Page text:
Learn about what is Spark and using it in Big Data Clusters.

Time index

  • [00:00] Introduction
  • [00:30] One-sentence definition of Spark
  • [00:47] Storing Big Data
  • [01:44] What is Spark?
  • [02:35] Language choice
  • [03:27] Unified compute engine
  • [04:57] Spark with SQL Server
  • [05:47] Learning more
  • [06:10] Wrap-up

Data Lake Storage Gen 2 is the best storage solution for big data analytics in Azure. With its Hadoop compatible access, it is a perfect fit for existing platforms like Databricks, Cloudera, Hortonworks, Hadoop, HDInsight and many more. Take advantage of both blob storage and data lake in one service!

In this video, Azure 4 Everyone introduces to what Azure Data Lake Storage is, how it works and how can you leverage it in your big data workloads. I will also explain the differences between Blob and ADLS.

Sample code from demo: https://pastebin.com/ee7ULpwx

Next steps for you after watching the video
1. Azure Data Lake Storage documentation
2. Transform data using Databricks and ADLS demo tutorial
– https://docs.microsoft.com/en-us/azure/azure-databricks/databricks-extract-load-sql-data-warehouse
3. More on multi-protocol access
– https://docs.microsoft.com/en-us/azure/storage/blobs/data-lake-storage-multi-protocol-access
4. Read more on ACL
– https://docs.microsoft.com/en-us/azure/storage/blobs/data-lake-storage-access-control

CloudAcademy has an intro piece Apache Spark on Azure DataBricks.

Apache Spark is an open-source framework for doing big data processing. It was developed as a replacement for Apache Hadoop’s MapReduce framework. Both Spark and MapReduce process data on compute clusters, but one of Spark’s big advantages is that it does in-memory processing, which can be orders of magnitude faster than the disk-based processing that MapReduce uses. There are plenty of other differences between the two systems, as well, but we don’t need to go into the details here.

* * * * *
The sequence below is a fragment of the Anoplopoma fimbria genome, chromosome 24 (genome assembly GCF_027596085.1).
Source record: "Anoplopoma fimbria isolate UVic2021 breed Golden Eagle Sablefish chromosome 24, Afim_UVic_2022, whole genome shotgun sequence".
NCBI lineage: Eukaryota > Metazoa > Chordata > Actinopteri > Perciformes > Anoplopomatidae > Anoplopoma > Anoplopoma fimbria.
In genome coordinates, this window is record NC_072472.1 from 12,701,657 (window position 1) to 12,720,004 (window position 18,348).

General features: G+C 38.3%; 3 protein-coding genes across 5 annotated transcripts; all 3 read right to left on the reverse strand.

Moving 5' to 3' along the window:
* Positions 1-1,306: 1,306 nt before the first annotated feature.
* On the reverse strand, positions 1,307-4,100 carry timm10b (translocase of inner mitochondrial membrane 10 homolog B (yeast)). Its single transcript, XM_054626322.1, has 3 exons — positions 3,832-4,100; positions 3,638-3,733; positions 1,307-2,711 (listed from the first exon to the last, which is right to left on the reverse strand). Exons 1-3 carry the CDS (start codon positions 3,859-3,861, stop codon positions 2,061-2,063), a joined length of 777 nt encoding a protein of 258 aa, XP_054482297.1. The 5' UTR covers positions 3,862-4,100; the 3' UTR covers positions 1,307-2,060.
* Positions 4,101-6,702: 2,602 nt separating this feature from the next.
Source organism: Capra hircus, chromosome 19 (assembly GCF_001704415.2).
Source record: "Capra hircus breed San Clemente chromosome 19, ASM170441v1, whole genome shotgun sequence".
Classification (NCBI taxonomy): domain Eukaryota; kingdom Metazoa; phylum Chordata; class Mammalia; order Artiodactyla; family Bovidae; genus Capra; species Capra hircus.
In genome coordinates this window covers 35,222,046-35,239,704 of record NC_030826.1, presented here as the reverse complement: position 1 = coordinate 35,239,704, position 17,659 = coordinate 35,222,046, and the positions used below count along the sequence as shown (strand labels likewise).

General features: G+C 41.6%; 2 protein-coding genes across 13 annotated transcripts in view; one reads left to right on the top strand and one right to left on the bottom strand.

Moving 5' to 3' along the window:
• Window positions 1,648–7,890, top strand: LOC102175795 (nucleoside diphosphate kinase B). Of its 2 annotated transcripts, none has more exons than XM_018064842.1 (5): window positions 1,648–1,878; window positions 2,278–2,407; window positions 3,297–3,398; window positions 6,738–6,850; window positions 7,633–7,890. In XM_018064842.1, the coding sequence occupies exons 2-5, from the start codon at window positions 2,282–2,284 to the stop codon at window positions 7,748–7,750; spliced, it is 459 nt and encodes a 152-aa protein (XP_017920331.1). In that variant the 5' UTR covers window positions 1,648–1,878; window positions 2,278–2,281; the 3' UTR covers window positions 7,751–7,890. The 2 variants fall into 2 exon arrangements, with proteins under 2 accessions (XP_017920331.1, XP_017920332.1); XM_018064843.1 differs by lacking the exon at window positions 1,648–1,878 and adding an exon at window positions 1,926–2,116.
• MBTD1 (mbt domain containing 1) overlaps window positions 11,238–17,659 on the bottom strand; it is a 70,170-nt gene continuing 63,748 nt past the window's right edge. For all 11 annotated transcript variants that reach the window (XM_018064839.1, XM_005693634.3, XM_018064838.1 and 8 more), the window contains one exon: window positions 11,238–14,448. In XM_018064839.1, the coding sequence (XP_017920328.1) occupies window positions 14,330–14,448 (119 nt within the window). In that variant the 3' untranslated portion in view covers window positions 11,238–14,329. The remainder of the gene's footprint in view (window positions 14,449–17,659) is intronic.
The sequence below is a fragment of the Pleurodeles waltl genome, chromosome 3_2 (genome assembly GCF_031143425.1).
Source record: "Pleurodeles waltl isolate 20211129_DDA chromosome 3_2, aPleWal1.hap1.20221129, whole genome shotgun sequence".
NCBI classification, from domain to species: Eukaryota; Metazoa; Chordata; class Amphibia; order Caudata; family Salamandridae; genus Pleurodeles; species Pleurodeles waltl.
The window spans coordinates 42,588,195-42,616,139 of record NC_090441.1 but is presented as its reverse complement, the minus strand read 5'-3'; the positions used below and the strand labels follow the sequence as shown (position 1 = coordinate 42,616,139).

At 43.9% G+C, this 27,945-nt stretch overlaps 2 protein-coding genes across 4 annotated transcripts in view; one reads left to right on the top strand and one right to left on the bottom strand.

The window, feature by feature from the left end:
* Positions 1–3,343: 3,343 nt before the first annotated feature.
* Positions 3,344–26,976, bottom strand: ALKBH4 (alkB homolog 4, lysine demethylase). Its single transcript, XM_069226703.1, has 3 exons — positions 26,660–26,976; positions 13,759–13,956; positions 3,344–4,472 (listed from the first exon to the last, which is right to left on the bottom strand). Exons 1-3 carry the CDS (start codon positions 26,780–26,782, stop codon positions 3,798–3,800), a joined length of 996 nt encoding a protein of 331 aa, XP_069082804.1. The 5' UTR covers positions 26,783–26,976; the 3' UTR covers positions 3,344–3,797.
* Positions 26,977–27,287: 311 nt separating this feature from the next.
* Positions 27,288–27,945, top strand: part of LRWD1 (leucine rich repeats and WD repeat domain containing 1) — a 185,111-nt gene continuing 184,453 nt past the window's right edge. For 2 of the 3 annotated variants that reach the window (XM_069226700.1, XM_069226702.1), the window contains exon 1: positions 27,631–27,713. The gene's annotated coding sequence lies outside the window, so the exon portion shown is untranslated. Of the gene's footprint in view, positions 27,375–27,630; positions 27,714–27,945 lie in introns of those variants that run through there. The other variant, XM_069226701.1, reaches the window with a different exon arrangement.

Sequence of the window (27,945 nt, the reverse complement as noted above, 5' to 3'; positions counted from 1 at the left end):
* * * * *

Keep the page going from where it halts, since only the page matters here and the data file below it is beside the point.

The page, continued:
In this talk, Andrei Varanoch demonstrates the blueprint for such a Lambda Architecture implementation in Microsoft Azure, with Azure Databricks — a PaaS Spark offering – as a key component.  The term “Lambda Architecture” stands for a generic, scalable and fault-tolerant data processing architecture. As the hyper-scale now offers a various PaaS services for data ingestion, storage and processing, the need for a revised, cloud-native implementation of the lambda architecture is arising.

As Apache Spark is 10 years old. This article in Analytics India Magazine explores what led to Spark’s widespread adoption and what will keep it going into the future.

Dubbed as the official “in-memory replacement for MapReduce”, the disk-based computational engine is at the heart of early Hadoop clusters. Why Spark took off was because it reflects the changing processing paradigm to a more memory intensive pipeline, so if your cluster has a decent memory and an API simpler than MapReduce, processing in Spark will be faster. The reason why Spark is faster is because most of the operations (including reads) decrease in processing time roughly linearly with the number of machines since it’s all distributed.